No-huddle option not a full-time luxury for Steelers
It looks so easy.
Line up Ben Roethlisberger in a no-huddle formation, with minimal time between plays. Allow him to call his favorite plays — nearly all of them passes — and the Steelers' offense dictates to the defense, rather than the other way around.
What's not to like?
Only it isn't nearly that simple, Roethlisberger and coach Mike Tomlin explained Tuesday — two days after the Steelers began their 37-27 win over the Lions by driving for two quick touchdown passes to Antonio Brown out of the no-huddle.
Because Roethlisberger often looks most comfortable calling his own plays in the no-huddle, he often gets asked why the Steelers don't employ it as their primary offense.
Tomlin said it's much more than a one-man operation.
“There is a menu of plays decided upon collectively during the course of the week, and he is simply picking from that menu,” Tomlin said. “We're not there unscripted, leaving him up to his devices, even though he's fully capable — that wouldn't be fair to him. ... It's not like it's a different set of plays.”
Offensive coordinator Todd Haley decided early last week to open up in the no-huddle as a way of jump-starting a team that had scored only 19 points in the first quarter all season.
Tomlin liked the idea because it meant the Lions' two large and dominant defensive linemen, Ndamukong Suh and Nick Fairley, were forced to play at a faster pace than they like.
“We drove down the first two series, and we stayed in it a lot throughout the game,” said Roethlisberger, who threw 25 of his 45 passes out of the no-huddle.
But the Steelers (4-6) didn't always stay in the up-tempo no-huddle they used to begin the game.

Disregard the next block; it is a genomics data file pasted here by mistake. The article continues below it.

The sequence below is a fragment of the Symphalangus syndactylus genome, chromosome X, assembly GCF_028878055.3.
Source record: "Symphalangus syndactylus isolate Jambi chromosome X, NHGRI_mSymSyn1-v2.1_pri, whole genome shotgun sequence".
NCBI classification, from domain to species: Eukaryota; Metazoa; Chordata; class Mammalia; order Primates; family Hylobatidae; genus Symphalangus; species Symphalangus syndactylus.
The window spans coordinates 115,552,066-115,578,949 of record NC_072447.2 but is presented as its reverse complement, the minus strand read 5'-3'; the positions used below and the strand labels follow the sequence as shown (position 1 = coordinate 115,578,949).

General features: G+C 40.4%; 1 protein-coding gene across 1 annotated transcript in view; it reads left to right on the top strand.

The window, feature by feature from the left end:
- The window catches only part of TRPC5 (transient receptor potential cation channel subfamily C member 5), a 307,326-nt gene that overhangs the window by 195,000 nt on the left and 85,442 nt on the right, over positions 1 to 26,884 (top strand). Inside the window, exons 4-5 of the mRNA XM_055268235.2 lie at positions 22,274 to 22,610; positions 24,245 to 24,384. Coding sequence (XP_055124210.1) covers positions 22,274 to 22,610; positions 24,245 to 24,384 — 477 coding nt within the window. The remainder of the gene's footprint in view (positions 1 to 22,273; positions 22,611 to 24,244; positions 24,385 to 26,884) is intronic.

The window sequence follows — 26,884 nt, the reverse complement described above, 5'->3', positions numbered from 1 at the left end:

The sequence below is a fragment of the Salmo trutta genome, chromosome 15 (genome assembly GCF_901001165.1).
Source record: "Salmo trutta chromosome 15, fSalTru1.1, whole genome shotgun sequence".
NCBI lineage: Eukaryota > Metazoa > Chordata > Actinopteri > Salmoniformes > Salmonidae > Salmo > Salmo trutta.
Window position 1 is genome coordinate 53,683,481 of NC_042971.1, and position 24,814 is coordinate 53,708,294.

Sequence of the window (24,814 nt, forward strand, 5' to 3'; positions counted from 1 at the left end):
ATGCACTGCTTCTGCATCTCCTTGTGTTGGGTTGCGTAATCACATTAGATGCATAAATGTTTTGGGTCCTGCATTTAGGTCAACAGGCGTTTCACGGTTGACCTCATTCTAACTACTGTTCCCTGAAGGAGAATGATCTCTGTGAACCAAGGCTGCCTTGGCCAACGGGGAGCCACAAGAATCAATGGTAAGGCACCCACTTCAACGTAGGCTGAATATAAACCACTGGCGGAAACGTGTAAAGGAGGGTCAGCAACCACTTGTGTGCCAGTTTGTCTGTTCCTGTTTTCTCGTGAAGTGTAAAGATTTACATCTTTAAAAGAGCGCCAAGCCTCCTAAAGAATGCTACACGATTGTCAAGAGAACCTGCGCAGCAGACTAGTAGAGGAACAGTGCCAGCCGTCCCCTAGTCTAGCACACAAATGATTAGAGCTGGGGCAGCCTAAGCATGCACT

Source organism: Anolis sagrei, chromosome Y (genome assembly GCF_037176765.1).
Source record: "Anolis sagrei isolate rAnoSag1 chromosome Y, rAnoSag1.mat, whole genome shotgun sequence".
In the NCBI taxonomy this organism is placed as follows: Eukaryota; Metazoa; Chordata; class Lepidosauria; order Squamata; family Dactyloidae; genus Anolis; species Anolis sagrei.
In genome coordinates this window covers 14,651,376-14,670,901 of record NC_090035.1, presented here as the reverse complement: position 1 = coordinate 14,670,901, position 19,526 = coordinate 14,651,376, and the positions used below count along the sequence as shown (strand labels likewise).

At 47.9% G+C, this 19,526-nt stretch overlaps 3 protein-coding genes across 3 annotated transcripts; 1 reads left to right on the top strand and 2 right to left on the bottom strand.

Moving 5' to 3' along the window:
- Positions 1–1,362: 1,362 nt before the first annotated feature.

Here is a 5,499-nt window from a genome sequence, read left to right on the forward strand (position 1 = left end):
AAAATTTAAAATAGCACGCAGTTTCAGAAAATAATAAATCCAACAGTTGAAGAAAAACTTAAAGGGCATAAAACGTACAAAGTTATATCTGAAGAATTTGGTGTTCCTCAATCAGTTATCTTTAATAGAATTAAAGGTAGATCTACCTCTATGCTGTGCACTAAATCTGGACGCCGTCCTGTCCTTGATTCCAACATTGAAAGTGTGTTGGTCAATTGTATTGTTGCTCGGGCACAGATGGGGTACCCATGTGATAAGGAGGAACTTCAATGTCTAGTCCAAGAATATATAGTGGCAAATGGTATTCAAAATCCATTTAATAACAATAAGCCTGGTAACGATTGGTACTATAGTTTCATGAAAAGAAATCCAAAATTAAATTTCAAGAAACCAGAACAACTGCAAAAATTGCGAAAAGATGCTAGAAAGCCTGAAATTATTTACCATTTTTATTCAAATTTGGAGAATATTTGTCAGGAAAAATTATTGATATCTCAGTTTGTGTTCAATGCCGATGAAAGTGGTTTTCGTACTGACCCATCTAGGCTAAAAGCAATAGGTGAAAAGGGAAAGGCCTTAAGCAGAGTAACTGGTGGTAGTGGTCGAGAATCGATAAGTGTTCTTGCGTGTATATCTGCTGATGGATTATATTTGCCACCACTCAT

“There are multiple, different ways to run it,” Roethlisberger said on his weekly radio show. “There's no-huddle that's just typical; you slow it down, you see things, you take all the play clock you need. There's the up-tempo where you're just calling a play and you're living with it. ... And there's the two-minute, which is how fast can you get a play off.”
The Steelers started off in the middle-paced no-huddle, then switched to the more deliberately paced version later in the game.
Roethlisberger's comfort level in the no-huddle is obvious, yet statistics show he is just as capable a quarterback while lining up under center.
For the season, he is 184 of 283 (65 percent) for 2,189 yards, 11 touchdowns, seven interceptions and 27 sacks out of the shotgun formation, which is always employed during the no-huddle and also is used on passing downs in the base offense.
When he lines up under center, Roethlisberger is 63 of 100 (63 percent) for 712 yards, six touchdowns, three interceptions and seven sacks.
When there are two minutes or less remaining in a half or the game, Roethlisberger is 37 of 57 (64.9 percent) for 416 yards, four touchdowns, one interception and three sacks.
Tomlin said no team can become overly reliant on a system that permits only minimal communication between the quarterback and coaches between plays. He also said defenses often adjust quickly to the no-huddle when they begin seeing it play after play.
“You've got to be very cautious about employing it, how much you employ it, how you change your verbal communication,” said Tomlin, suggesting that TV cameras can pick up play call signals from the bench. “There are a lot of things that are capable of limiting your ability to run the no-huddle, besides your willingness.”
Alan Robinson is a staff writer for Trib Total Media. Reach him at firstname.lastname@example.org or via Twitter @arobinson_Trib.
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